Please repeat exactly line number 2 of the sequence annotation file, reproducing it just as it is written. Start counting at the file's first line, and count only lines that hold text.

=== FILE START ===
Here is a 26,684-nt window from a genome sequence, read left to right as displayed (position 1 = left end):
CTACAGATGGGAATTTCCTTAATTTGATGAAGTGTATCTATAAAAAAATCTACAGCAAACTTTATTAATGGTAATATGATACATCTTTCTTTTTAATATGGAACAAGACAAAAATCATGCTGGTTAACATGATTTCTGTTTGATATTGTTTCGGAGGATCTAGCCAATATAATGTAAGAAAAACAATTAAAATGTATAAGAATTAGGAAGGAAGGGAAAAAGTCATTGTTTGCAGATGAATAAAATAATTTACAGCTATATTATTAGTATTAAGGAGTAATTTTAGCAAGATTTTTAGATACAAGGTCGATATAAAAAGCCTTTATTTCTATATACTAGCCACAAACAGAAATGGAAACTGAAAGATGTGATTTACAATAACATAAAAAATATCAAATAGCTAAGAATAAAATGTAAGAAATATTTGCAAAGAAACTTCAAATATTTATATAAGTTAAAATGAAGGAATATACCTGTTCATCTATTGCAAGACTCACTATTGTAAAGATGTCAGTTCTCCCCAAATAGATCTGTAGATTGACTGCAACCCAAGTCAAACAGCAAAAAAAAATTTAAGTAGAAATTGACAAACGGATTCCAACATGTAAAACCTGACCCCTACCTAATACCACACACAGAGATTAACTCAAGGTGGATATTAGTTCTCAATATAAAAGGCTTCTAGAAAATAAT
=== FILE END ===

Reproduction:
CTACAGATGGGAATTTCCTTAATTTGATGAAGTGTATCTATAAAAAAATCTACAGCAAACTTTATTAATGGTAATATGATACATCTTTCTTTTTAATATGGAACAAGACAAAAATCATGCTGGTTAACATGATTTCTGTTTGATATTGTTTCGGAGGATCTAGCCAATATAATGTAAGAAAAACAATTAAAATGTATAAGAATTAGGAAGGAAGGGAAAAAGTCATTGTTTGCAGATGAATAAAATAATTTACAGCTATATTATTAGTATTAAGGAGTAATTTTAGCAAGATTTTTAGATACAAGGTCGATATAAAAAGCCTTTATTTCTATATACTAGCCACAAACAGAAATGGAAACTGAAAGATGTGATTTACAATAACATAAAAAATATCAAATAGCTAAGAATAAAATGTAAGAAATATTTGCAAAGAAACTTCAAATATTTATATAAGTTAAAATGAAGGAATATACCTGTTCATCTATTGCAAGACTCACTATTGTAAAGATGTCAGTTCTCCCCAAATAGATCTGTAGATTGACTGCAACCCAAGTCAAACAGCAAAAAAAAATTTAAGTAGAAATTGACAAACGGATTCCAACATGTAAAACCTGACCCCTACCTAATACCACACACAGAGATTAACTCAAGGTGGATATTAGTTCTCAATATAAAAGGCTTCTAGAAAATAAT